W3C home > Mailing lists > Public > public-credentials@w3.org > December 2015

Re: Verifiable Claims Telecon Minutes for 2015-12-01

From: Dave Longley <dlongley@digitalbazaar.com>
Date: Tue, 1 Dec 2015 18:10:42 -0500
To: Tony Arcieri <bascule@gmail.com>, "msporny@digitalbazaar.com" <msporny@digitalbazaar.com>
Cc: Web Payments IG <public-webpayments-ig@w3.org>, Credentials CG <public-credentials@w3.org>
Message-ID: <565E28F2.5000603@digitalbazaar.com>
On 12/01/2015 04:08 PM, Tony Arcieri wrote:
> I was unable to attend this teleconference, but there was one
> objection I would like to raise:
>
> RESOLUTION: There is a significant difference between user-centric
> and service-centric architectures when it comes to verifiable
> claims.
>
> I strongly oppose this resolution, and believe this sort of thinking
>  is both deeply rooted in ambient authority systems and is the source
>  of confused deputy problems in multi-principal interactions where
> one of the principals is the user.
>
> A credential system which can securely solve 3+ principal
> interactions is by necessity dealing with the relationships between
> the user, service A, and service B (and potentially services C, D,
> and E)

First, to avoid confusion, the "credentials" we're discussing when we
talk about verifiable claims are "identity credentials", not
"authorization credentials". A verifiable claim is a non-repudiable
statement about an identity. You can use such a claim to authenticate an
identity; the decision as to whether or not an identity should be
authorized to take some action or access some service is a separate concern.

So, here we're talking about an identity credentials ecosystem where
entities (eg: people) can collect verifiable claims about themselves,
aggregate them into digital identities as they see fit, and then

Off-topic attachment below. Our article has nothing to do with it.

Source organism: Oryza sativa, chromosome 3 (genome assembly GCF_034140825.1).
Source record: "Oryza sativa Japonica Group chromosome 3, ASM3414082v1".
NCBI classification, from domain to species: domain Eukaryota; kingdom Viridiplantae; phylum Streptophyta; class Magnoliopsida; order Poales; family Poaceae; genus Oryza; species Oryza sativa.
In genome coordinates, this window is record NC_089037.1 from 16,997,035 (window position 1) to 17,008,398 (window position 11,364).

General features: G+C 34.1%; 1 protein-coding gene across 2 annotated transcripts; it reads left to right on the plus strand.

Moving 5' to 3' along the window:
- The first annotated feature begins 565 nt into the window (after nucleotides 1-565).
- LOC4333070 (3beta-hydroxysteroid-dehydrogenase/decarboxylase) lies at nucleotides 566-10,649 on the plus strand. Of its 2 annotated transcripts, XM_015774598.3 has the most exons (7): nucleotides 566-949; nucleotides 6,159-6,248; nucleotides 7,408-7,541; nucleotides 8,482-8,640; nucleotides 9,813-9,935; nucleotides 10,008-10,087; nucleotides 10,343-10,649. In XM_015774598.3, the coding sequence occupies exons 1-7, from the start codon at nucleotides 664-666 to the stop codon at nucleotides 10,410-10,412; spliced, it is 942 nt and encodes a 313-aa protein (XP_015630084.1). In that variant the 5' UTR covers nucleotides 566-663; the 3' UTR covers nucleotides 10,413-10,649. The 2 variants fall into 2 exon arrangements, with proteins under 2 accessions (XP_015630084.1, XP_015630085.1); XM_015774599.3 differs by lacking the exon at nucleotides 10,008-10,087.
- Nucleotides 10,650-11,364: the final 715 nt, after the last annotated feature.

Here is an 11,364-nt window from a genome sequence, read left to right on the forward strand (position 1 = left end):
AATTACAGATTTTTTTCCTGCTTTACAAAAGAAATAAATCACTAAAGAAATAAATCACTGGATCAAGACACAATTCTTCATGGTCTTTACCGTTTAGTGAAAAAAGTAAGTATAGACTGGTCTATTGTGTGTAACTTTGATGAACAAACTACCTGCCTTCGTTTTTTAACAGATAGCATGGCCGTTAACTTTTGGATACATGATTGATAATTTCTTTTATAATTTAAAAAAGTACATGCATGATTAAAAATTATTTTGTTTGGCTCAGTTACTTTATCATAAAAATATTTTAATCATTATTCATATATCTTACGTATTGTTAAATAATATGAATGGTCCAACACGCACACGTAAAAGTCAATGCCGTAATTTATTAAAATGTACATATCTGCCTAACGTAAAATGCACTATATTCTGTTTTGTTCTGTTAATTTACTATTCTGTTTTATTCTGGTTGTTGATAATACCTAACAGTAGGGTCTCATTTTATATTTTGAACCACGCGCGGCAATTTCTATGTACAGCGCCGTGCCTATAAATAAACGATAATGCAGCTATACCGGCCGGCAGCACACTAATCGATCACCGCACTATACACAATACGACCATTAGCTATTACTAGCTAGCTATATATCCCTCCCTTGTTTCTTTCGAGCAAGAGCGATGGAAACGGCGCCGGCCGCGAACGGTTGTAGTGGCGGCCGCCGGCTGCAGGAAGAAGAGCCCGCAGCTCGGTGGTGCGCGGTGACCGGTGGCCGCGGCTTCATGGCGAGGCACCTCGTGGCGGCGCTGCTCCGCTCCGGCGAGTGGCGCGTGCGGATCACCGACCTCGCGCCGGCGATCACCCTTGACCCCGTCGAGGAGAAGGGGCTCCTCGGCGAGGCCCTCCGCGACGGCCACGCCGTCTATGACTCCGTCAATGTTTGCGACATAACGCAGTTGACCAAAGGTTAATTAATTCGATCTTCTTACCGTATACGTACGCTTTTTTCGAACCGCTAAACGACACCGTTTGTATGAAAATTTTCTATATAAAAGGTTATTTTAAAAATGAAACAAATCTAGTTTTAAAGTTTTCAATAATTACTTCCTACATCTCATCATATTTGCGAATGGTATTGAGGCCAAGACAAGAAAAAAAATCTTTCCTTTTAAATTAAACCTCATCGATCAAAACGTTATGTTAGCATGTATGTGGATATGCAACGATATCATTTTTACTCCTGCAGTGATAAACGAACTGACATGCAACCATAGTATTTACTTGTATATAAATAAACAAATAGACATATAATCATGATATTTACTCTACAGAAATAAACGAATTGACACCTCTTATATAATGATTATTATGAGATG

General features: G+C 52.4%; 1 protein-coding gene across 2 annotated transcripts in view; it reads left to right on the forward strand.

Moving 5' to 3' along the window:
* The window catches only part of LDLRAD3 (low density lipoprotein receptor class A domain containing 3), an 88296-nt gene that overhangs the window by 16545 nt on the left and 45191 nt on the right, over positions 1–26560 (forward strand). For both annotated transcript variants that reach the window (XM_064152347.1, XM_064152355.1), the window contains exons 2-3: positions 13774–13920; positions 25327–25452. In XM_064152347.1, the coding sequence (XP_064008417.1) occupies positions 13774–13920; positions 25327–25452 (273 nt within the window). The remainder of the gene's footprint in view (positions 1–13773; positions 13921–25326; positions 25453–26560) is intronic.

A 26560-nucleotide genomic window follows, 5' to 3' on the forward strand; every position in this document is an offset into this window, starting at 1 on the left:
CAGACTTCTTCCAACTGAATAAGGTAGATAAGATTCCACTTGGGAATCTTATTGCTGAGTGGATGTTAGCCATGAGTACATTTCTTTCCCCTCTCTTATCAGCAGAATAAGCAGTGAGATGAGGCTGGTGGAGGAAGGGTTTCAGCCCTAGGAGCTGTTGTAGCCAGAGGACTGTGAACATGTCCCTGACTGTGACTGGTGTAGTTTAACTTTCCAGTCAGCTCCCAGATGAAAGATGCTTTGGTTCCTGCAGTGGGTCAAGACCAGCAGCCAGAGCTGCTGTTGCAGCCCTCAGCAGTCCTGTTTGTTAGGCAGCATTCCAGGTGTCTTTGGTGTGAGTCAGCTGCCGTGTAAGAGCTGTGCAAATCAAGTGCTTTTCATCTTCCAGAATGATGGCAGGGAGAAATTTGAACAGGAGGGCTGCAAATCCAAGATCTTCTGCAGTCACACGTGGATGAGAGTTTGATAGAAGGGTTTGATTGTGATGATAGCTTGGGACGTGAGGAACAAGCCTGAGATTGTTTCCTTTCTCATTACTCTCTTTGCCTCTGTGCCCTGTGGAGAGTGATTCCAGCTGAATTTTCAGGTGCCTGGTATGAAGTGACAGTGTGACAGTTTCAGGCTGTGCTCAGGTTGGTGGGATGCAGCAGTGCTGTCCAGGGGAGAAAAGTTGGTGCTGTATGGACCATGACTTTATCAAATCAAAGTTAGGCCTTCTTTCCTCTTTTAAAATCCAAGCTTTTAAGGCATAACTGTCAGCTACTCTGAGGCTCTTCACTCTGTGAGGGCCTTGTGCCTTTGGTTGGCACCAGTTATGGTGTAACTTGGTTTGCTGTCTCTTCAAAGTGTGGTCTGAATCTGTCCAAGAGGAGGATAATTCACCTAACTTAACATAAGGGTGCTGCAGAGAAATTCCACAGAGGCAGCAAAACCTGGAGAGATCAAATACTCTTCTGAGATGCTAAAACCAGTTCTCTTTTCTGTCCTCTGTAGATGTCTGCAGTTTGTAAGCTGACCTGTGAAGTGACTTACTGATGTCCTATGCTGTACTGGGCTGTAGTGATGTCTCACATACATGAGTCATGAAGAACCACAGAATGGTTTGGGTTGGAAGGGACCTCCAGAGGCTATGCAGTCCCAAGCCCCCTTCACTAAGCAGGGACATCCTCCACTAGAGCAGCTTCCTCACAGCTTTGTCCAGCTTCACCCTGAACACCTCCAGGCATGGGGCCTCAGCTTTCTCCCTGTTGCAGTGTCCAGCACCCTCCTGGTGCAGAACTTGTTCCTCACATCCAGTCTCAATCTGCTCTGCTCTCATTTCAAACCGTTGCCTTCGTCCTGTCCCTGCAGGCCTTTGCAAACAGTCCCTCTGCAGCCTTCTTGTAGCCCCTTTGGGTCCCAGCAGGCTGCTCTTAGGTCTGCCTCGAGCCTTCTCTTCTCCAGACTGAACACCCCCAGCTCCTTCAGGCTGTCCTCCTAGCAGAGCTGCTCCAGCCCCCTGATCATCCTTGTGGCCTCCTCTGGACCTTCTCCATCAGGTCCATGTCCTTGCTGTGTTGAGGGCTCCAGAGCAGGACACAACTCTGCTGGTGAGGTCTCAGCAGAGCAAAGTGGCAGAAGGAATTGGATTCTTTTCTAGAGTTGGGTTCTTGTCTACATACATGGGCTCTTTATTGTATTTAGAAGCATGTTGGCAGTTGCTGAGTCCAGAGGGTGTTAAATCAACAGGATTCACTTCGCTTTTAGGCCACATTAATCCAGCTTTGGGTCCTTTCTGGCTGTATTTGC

decide to share them as they see fit.

This is different from an authorization credentials system, for example,
where services want to restrict access to certain resources. Of course,
a verifiable claims technology can be used to provide the identity
and authentication piece for such a system, but it would not directly
provide the authorization or delegation mechanism.

To give an example of a verifiable claim use case:

A user visits a website ("consumer") to apply for a job. On their job
application, they are given the opportunity to offer proof that they
received an appropriate degree from a publicly accredited school and
that they are a US citizen.

In a service-centric system, the consumer may be registered with a
number of universities that the user can choose to be redirected to in
order to obtain some kind of authentication token.

The consumer may also be registered with a US government website -- and
then redirect the user to that site for them to obtain an authentication
token.

Each of these operations may also involve some other shared "identity
provider" (like a social web service) that the user must use to
authenticate against each of those websites in order to obtain their
authentication token.

In this system, the consumer may need to be tightly integrated with some
number of university systems. The university must implement some kind of
"identity provider" service for the user. The university is also fully
aware of the consumer of the user's credentials and is in the middle of
the relationship. The government site acts in the same way, and the
social web identity provider acts similarly in that it is aware of the
services the user is interacting with.

As a result of this architecture, the user has no choice but to fracture
their identities across multiple identity providers. They have no
ability to create cohesive digital identities in a way that they can